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Nat Med. 2000 Jan;6(1):62-6.

Autoimmune encephalomyelitis ameliorated by AMPA antagonists.

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Eisai London Research Laboratories, Bernard Katz Building, University College London, Gower Street, London WC1E 6BT, UK.


Multiple sclerosis is an immune-mediated disorder of the central nervous system leading to progressive decline of motor and sensory functions and permanent disability. The therapy of multiple sclerosis is only partially effective, despite anti-inflammatory, immunosuppresive and immunomodulatory measures. White matter inflammation and loss of myelin, the pathological hallmarks of multiple sclerosis, are thought to determine disease severity. Experimental autoimmune encephalomyelitis reproduces the features of multiple sclerosis in rodents and in nonhuman primates. The dominant early clinical symptom of acute autoimmune encephalomyelitis is progressive ascending muscle weakness. However, demyelination may not be profound and its extent may not correlate with severity of neurological decline, indicating that targets unrelated to myelin or oligodendrocytes may contribute to the pathogenesis of acute autoimmune encephalomyelitis. Here we report that within the spinal cord in the course of autoimmune encephalomyelitis not only myelin but also neurons are subject to lymphocyte attack and may degenerate. Blockade of glutamate AMPA receptors ameliorated the neurological sequelae of autoimmune encephalomyelitis, indicating the potential for AMPA antagonists in the therapy of multiple sclerosis.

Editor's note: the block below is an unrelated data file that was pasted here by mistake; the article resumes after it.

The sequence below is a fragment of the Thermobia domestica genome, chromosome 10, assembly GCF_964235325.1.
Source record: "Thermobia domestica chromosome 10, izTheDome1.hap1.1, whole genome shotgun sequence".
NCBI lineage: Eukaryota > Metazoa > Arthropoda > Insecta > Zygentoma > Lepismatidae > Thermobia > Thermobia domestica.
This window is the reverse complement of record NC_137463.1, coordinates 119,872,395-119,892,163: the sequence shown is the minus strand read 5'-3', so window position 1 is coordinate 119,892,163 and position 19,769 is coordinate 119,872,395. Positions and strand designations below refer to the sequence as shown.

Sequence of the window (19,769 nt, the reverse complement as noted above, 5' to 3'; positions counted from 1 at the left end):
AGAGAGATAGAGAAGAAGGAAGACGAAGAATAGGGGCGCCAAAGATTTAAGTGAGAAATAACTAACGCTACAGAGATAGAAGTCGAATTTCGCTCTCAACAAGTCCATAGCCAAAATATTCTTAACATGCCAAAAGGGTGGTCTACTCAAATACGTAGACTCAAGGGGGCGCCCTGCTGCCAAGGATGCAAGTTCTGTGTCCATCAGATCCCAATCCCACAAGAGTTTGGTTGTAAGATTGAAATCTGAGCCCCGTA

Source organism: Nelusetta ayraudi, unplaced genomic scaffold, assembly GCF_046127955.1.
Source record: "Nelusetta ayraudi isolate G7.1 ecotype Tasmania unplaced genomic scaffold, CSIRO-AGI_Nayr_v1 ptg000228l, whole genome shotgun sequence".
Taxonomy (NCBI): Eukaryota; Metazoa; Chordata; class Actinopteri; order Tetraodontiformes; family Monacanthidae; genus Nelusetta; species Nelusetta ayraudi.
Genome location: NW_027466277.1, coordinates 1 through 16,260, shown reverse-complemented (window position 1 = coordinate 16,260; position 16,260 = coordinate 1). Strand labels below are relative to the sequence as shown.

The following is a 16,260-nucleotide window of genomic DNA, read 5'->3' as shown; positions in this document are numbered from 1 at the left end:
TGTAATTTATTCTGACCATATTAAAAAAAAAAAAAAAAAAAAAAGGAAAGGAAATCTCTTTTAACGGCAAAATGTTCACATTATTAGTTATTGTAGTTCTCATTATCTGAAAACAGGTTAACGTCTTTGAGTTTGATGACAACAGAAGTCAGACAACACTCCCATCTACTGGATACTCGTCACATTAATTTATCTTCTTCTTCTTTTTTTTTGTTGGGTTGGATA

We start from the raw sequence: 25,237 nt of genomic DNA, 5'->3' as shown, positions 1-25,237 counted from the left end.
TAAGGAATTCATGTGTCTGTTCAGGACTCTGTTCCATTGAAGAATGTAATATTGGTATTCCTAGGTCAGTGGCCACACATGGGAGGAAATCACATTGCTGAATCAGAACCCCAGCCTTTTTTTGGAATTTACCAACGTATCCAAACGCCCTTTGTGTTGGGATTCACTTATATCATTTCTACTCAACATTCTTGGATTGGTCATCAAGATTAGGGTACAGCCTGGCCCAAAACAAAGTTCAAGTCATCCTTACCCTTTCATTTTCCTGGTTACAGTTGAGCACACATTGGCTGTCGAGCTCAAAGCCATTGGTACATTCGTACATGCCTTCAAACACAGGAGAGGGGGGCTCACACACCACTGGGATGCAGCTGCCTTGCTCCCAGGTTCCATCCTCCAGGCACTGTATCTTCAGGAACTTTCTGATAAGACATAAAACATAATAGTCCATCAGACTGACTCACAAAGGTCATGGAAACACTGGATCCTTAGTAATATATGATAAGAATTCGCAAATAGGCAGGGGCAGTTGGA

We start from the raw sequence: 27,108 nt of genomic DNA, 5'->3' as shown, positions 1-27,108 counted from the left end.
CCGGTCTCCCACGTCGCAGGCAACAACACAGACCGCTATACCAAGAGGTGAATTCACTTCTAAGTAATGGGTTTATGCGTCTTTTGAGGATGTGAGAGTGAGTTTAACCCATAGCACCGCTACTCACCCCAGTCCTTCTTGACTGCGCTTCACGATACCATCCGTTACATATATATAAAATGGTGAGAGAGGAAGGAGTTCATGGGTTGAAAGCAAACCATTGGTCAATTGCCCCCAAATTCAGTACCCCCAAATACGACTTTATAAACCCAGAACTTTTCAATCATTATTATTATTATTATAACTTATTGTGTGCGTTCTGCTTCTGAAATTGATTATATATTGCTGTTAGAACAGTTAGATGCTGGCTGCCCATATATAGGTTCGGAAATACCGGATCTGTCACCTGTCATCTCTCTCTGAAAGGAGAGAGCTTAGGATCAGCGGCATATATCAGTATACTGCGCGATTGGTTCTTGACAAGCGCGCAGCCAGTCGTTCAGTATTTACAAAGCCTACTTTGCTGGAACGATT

[Indexed for MEDLINE]

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